Slightly related, I would like to be able to have a plan/3d views of any element in a schedule - for instance I'd like to create a schedule of morphs used for bespoke stone elements with a drawing of each but this doesn't seem to be possible - despite being able to do this for other types of object such as doors and windows.
To have a list of skins from a composite you can do a component schedule (instead of element) - this can help: https://help.graphisoft.com/AC/26/INT/index.htm?rhcsh=1&rhnewwnd=0&rhmapid=#t=_AC26_Help%2F060_Eleme...
As for previews, you can add a 2D and 3D preview (these are fixed sizes but correctly show the assigned composite/building material/surface colour. In a Surface schedule, you can list other Surface details including a swatch of the colour. Hope that helps.
Interesting topic and discussion but the catch up reading is quite agonising endeavour - we need a new format for this kind of interaction.
I do understand that this is more of a data gathering activity but will still interject with a concern regarding the focus on the component level as it seem to presuppose the current element concept. Yes, better functionality for current composite skins and profile components is needed. But the real development potential is at the element level which currently rests on a limiting concept with metods of defining geometries tied to specific element types. This has lead to a situation where although most relevant geometries can be intuitively and efficiently modelled they can't be used as geometric representations of relevant elements. What is needed is a more general element concept which can utilise the full potential of Archicad's modelling capabilities. The concern is that this is missed, and the situation made even worse, by focusing on the component level in general and composites/complex profiles in particular.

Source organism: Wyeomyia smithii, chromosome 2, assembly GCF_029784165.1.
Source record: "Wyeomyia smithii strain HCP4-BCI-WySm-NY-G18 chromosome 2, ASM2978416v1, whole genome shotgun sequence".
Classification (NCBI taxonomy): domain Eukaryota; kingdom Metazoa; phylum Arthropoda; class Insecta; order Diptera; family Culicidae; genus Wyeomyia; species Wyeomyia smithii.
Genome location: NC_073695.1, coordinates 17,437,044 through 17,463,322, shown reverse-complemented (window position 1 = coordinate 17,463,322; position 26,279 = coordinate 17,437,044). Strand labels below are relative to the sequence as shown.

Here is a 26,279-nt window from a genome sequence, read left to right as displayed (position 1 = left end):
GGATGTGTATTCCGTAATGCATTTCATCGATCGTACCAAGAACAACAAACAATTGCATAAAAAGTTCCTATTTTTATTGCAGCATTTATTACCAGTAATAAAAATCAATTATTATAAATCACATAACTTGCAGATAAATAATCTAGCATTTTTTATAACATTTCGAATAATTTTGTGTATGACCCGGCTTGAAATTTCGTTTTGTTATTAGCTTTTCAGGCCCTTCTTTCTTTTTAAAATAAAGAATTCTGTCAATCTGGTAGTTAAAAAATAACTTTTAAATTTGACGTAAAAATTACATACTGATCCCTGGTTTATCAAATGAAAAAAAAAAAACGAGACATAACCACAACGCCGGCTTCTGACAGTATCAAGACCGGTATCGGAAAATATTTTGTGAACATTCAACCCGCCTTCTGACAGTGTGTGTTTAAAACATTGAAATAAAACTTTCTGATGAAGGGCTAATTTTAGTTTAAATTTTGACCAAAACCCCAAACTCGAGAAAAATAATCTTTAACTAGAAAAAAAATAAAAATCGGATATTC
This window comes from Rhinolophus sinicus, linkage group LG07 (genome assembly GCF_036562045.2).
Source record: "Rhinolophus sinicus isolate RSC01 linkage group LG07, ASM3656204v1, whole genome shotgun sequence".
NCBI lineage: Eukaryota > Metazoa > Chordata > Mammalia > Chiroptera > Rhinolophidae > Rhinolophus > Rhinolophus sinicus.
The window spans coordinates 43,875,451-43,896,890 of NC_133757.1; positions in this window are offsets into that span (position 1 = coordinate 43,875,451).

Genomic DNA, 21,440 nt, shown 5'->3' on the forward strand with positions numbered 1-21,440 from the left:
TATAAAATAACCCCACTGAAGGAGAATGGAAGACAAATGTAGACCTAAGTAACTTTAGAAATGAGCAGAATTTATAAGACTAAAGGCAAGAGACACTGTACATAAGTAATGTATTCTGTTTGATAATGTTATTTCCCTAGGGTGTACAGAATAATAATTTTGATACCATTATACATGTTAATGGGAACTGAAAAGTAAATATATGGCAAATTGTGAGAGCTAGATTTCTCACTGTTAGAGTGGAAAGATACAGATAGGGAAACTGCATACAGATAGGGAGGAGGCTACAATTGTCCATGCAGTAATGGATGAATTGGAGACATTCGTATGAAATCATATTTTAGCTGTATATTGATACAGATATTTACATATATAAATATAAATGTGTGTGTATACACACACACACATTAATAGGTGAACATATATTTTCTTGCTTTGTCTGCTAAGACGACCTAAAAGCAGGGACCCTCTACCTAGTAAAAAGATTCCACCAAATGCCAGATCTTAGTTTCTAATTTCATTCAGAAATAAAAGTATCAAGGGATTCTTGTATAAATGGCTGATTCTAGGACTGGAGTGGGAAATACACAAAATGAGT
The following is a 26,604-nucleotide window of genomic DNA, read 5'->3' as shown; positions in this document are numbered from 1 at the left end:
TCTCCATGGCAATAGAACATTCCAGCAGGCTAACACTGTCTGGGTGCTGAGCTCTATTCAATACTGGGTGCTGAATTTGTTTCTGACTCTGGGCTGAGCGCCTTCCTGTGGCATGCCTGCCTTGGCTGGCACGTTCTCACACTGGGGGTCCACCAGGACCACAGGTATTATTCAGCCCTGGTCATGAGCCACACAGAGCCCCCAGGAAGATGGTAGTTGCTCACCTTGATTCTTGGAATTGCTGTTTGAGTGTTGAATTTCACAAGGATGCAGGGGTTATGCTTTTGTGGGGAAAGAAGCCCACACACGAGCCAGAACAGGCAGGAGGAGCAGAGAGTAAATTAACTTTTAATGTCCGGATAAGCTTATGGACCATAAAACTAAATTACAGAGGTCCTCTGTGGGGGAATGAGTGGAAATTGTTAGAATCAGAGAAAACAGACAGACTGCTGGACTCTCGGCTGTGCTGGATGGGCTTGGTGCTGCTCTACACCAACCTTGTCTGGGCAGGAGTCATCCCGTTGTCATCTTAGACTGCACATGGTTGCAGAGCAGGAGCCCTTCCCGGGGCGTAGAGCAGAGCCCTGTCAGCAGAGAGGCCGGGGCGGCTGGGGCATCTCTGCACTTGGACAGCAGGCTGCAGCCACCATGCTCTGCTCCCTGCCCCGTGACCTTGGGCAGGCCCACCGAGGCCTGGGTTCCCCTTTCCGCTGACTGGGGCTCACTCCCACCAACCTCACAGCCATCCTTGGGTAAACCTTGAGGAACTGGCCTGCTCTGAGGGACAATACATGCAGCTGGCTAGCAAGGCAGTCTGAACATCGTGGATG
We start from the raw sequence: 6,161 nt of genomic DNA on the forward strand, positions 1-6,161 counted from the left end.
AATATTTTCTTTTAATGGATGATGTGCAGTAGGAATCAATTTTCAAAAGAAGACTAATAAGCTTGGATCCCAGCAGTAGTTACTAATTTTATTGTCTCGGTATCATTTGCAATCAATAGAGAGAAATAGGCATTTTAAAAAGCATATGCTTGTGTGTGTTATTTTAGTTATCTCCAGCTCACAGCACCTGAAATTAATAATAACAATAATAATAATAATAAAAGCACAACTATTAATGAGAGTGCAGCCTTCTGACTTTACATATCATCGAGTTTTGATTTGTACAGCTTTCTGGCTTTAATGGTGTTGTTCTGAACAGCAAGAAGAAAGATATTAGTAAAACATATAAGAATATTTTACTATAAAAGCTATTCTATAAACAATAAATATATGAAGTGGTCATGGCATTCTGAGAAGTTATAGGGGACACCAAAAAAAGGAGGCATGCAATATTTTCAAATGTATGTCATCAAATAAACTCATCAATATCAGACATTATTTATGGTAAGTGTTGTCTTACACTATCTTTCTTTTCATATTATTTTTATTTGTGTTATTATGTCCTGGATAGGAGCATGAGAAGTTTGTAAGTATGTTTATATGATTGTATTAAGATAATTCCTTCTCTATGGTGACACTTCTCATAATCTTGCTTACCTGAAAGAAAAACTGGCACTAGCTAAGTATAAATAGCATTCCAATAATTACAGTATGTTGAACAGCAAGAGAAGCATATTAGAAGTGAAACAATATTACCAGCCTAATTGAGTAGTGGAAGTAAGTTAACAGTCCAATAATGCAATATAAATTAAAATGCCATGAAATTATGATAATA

What type of data do you need to store in components/skins that may be separate or different to existing Building Material properties? How is this data used and presented in documentation and schedules?
Classification and performance/design requirements for a component are different from that of the material used and if components are modelled we naturally need to be able to have these separately handled.
Renovation of components, are similar for the same composite/profile? Or mostly unique for all placed elements separately?
It is limiting to talk about renovation - we need the ability to make changes to elements without creating new elements regardless of it is for representing change of existing physical construction, project phasing or evaluating alternative designs - what is needed is a new approach for handling change and alternative designs.
Modelling flexibility of components, in which common situations are you resorting to workarounds, like stacking elements, that existing composites/profiles with modifiers can't achieve?
The functionality for modifiers and references could be improved for profiles but focus should really be put on the modelling inflexibility at the element level.
Visualisation of components, in which situations do components need be visualised differently compared to the whole element? Such as requirement for submission to highlight structural skins.
In situations where they have properties or functions that are significant and different from the element. The challenge here is rather how to allow for different representations at the element level in terms of components. Different scale/lod and different levels of determination of technical solutions. As I see it structure type (basic, composite, complex profile) should be about that. How do we get a basic representation of a complex element?